Science and TechFive Forgotten Famicom Peripherals That Never Escaped JapanScience and Tech - RSS 2.0
Take a pinball machine, turn it vertical, remove the element of player skill, throw in lots more balls and some loopholes in Japanese gambling laws, and you've got pachinko. Balls fire into the playfield of the machine, where they fall unpredictably through a maze of pins. If balls fall into special areas you get more balls, or other benefits like a spin on a built-in slot machine that disgorges still more balls on a jackpot. Simple enough in concept, though modern pachinko machines are often extremely elaborate in presentation.
It's very popular in Japan, and spawned several videogame adaptations for the Famicom. There was a problem, though: The control mechanism for pachinko, a knob which the player turns to control the amount of force with which balls are launched, doesn't translate to a Famicom gamepad very well.
Enter the Pachinko Controller from Coconuts Japan. It's an oddly-shaped Famicom gamepad with a large gap between the D-pad and the A and B buttons to provide room for the controller's central feature, an analog knob mimicking the controls of a real pachinko machine. Several Famicom pachinko games were compatible with it, providing a finer degree of control and a more authentic pachinko experience. You still had to provide the miasma of cigarette smoke and looming presence of organized crime yourself, though.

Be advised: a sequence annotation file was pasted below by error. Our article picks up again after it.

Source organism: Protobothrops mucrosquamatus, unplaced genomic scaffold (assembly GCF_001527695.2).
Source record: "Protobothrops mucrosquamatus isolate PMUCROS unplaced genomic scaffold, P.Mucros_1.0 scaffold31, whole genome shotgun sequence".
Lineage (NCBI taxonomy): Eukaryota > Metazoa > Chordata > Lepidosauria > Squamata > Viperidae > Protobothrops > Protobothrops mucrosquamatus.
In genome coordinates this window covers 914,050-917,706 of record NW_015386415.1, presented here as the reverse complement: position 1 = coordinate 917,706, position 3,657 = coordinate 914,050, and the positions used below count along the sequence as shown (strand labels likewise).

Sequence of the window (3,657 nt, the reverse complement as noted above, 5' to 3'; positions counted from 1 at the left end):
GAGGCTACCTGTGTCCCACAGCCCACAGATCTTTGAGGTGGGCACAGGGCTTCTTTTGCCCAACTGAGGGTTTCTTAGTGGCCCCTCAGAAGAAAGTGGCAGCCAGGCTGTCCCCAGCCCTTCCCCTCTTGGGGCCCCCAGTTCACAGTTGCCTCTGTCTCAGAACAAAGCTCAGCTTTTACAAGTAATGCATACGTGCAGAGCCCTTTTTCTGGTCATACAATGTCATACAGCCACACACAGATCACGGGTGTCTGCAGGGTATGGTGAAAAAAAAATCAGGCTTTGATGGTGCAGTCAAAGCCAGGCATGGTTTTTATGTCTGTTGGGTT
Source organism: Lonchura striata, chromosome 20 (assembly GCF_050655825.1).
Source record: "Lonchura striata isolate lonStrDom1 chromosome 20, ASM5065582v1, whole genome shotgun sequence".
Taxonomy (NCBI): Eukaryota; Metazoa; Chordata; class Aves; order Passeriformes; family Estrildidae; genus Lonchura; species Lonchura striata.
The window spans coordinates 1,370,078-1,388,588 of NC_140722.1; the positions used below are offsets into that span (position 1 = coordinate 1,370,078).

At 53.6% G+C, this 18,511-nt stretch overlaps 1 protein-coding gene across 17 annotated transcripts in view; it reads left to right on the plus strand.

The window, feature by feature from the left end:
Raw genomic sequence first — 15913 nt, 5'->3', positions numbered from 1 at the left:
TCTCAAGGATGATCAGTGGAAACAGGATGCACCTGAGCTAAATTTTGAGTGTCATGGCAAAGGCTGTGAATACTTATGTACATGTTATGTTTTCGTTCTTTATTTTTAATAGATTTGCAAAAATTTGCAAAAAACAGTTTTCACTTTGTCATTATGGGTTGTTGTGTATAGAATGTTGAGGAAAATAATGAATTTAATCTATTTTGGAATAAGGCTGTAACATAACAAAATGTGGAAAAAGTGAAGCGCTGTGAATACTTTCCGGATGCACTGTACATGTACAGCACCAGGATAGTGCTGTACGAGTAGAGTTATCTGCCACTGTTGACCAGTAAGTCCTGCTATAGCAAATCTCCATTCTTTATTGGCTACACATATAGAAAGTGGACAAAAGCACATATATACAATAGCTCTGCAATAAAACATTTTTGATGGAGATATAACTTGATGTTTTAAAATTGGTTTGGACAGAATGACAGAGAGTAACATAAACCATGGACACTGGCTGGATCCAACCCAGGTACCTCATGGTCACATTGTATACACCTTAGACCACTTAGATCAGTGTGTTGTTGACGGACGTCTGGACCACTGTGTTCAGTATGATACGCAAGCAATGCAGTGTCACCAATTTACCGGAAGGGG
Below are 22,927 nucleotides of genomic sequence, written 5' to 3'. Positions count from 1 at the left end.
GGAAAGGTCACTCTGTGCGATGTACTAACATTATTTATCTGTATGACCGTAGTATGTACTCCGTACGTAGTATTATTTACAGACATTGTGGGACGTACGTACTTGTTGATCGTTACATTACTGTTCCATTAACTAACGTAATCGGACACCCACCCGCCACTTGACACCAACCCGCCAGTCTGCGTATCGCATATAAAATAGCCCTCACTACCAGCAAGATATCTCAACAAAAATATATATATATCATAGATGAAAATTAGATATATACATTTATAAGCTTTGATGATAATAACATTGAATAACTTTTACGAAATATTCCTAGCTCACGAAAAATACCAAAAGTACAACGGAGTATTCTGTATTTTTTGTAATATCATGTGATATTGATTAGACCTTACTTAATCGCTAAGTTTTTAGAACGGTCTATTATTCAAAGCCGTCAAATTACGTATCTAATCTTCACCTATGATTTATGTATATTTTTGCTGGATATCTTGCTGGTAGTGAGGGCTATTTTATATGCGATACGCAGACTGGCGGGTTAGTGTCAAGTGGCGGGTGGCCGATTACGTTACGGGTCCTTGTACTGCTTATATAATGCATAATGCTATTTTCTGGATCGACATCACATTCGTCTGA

Despite the popularity of pachinko in Japan, it's an odd choice of games to build a Famicom controller around. First, pachinko is a game of chance that involves little to no skill or strategy on the part of the player; a wad of gum to hold the knob in place can play it at least as well as most humans. The Famicom couldn't come even remotely close to replicating the audio and visual elements that make real pachinko machines entertaining despite their dearth of actual gameplay, so there's very little in pachinko to build a videogame around.
Second, it's odd because of what real-life pachinko actually derives its tremendous popularity from: Gambling. Casino gambling is illegal in Japan, technically. Officially. Sort of. Instead, when you go to your local pachinko parlor, you pay for a quantity of balls to play in the machines, which reward winners with more balls. You can use those balls to continue playing even more, or exchange them for "prizes." These prizes tend to be really lame - except that, in a truly remarkable coincidence, there is always a store in close proximity whose proprietor is inexplicably eager to pay substantial sums of money for these worthless geegaws.
And so, in the eyes of the law, what goes on inside a pachinko parlor is Not Gambling. Except it blatantly is, and not even the sort of gambling that you can be better or worse at like poker or mahjong or cockfighting. Even if it hadn't been regarded as a children's toy at the time - which, of course, it was - the Famicom obviously couldn't replicate the gambling aspect, which meant most of the point was gone.
So the Pachinko Controller is basically the Japanese equivalent of an American NES controller built around a slot machine arm. You know, for kids.